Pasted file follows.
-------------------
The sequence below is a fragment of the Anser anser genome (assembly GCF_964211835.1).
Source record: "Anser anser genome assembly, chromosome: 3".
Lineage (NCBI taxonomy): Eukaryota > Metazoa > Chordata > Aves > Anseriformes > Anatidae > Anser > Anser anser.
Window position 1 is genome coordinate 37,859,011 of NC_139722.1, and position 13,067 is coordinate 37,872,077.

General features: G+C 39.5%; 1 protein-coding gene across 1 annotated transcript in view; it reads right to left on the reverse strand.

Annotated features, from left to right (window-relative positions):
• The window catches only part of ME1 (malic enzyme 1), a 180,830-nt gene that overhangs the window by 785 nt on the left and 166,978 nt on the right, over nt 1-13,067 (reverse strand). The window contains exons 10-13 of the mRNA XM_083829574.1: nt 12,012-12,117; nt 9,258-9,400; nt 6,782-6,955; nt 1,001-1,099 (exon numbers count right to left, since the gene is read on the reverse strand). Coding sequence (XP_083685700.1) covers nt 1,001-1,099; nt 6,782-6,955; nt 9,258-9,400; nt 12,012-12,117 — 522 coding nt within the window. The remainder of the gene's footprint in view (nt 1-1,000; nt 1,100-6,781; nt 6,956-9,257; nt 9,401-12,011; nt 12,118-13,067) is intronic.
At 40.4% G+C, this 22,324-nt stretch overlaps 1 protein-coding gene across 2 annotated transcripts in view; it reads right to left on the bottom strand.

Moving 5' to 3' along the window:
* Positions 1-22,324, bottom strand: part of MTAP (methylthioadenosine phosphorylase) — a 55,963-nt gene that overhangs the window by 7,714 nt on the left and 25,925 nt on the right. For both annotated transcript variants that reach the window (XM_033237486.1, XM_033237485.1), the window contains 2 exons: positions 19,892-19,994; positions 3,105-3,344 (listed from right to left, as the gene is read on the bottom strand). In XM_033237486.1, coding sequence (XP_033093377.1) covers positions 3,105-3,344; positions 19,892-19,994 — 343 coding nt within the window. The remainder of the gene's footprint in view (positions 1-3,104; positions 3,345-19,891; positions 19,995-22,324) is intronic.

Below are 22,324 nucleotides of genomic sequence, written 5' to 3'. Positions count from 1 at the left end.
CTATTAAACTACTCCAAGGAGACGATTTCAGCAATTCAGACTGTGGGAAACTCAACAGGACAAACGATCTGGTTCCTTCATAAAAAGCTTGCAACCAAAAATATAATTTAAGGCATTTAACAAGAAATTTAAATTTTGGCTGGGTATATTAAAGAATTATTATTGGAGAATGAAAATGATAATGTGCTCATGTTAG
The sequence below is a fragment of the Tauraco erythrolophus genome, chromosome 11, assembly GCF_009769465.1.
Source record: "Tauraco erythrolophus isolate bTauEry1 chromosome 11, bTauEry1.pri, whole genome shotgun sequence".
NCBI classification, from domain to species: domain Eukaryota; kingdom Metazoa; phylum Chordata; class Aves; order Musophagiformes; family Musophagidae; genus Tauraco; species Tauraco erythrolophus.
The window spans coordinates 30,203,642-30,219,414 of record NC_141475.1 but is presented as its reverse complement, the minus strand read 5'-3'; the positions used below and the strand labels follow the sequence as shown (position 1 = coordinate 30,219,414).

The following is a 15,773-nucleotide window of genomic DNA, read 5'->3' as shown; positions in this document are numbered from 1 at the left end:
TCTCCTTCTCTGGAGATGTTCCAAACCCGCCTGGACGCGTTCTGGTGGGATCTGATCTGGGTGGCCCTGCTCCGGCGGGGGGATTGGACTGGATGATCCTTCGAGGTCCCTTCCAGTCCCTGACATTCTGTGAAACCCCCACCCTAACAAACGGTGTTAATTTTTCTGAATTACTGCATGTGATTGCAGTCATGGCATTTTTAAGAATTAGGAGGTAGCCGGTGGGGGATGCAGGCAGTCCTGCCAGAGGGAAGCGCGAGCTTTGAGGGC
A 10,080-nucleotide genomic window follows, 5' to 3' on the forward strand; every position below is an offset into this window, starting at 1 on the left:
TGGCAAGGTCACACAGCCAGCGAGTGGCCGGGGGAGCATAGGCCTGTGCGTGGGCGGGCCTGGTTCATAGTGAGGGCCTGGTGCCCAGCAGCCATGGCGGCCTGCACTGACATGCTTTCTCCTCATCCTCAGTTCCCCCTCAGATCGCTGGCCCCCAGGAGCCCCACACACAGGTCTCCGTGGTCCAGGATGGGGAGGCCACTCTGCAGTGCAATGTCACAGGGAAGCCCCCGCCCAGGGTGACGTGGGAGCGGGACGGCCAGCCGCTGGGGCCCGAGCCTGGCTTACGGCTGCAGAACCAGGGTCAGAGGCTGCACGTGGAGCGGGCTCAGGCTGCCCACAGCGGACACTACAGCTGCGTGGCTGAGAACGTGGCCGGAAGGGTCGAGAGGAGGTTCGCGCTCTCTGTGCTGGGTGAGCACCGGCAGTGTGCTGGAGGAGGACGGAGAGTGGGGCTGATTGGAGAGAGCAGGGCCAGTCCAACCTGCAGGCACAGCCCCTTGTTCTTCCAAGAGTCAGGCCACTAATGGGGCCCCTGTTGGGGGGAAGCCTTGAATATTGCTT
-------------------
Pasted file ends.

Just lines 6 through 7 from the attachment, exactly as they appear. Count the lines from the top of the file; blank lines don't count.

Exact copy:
Annotated features, from left to right (window-relative positions):
• The window catches only part of ME1 (malic enzyme 1), a 180,830-nt gene that overhangs the window by 785 nt on the left and 166,978 nt on the right, over nt 1-13,067 (reverse strand). The window contains exons 10-13 of the mRNA XM_083829574.1: nt 12,012-12,117; nt 9,258-9,400; nt 6,782-6,955; nt 1,001-1,099 (exon numbers count right to left, since the gene is read on the reverse strand). Coding sequence (XP_083685700.1) covers nt 1,001-1,099; nt 6,782-6,955; nt 9,258-9,400; nt 12,012-12,117 — 522 coding nt within the window. The remainder of the gene's footprint in view (nt 1-1,000; nt 1,100-6,781; nt 6,956-9,257; nt 9,401-12,011; nt 12,118-13,067) is intronic.